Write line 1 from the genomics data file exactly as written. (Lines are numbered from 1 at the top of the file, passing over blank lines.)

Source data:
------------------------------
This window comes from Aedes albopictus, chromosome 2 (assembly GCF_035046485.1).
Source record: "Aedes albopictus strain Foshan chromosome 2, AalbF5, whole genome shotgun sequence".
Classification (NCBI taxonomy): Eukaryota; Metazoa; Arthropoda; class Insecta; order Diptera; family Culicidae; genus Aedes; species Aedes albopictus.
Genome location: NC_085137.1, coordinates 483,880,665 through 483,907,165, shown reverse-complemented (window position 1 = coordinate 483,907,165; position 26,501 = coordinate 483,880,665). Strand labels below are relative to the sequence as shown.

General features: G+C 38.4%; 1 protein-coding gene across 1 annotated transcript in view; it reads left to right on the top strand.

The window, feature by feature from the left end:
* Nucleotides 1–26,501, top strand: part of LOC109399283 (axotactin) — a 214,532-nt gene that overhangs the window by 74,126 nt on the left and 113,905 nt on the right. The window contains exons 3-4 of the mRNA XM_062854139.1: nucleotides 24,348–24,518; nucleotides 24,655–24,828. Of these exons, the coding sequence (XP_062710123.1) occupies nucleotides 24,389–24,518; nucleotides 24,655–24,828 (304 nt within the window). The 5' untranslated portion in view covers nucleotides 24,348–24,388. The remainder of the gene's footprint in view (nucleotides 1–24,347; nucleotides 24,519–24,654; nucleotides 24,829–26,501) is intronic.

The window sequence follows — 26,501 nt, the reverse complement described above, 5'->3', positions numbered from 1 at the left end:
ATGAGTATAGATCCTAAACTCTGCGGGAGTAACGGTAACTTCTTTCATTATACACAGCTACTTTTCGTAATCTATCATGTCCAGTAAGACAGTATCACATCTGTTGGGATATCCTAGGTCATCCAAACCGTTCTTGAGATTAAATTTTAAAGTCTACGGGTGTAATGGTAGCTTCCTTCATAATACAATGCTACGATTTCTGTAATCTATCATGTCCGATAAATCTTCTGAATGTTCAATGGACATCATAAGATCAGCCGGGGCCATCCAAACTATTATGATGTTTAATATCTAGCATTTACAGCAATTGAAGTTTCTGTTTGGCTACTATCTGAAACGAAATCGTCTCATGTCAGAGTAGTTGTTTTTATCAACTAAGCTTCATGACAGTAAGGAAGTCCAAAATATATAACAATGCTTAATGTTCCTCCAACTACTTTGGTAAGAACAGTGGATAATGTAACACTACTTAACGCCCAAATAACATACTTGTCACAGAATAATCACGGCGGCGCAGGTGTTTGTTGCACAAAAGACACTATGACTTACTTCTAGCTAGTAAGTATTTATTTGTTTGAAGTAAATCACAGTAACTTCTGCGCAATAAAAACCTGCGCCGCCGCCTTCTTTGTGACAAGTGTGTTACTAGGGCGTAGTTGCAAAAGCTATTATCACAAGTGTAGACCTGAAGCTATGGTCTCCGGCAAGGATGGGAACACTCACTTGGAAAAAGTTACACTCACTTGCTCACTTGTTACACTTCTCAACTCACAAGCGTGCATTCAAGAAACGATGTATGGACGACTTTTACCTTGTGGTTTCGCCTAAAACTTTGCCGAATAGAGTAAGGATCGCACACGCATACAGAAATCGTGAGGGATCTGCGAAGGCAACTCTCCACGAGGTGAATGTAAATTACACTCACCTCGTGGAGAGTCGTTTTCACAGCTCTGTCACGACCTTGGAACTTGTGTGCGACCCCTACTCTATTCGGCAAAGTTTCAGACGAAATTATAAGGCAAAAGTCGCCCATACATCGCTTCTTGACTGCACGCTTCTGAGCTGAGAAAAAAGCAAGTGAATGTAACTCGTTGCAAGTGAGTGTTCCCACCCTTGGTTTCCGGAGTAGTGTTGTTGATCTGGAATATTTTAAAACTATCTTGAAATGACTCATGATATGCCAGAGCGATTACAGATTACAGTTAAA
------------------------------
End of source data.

This window comes from Aedes albopictus, chromosome 2 (assembly GCF_035046485.1).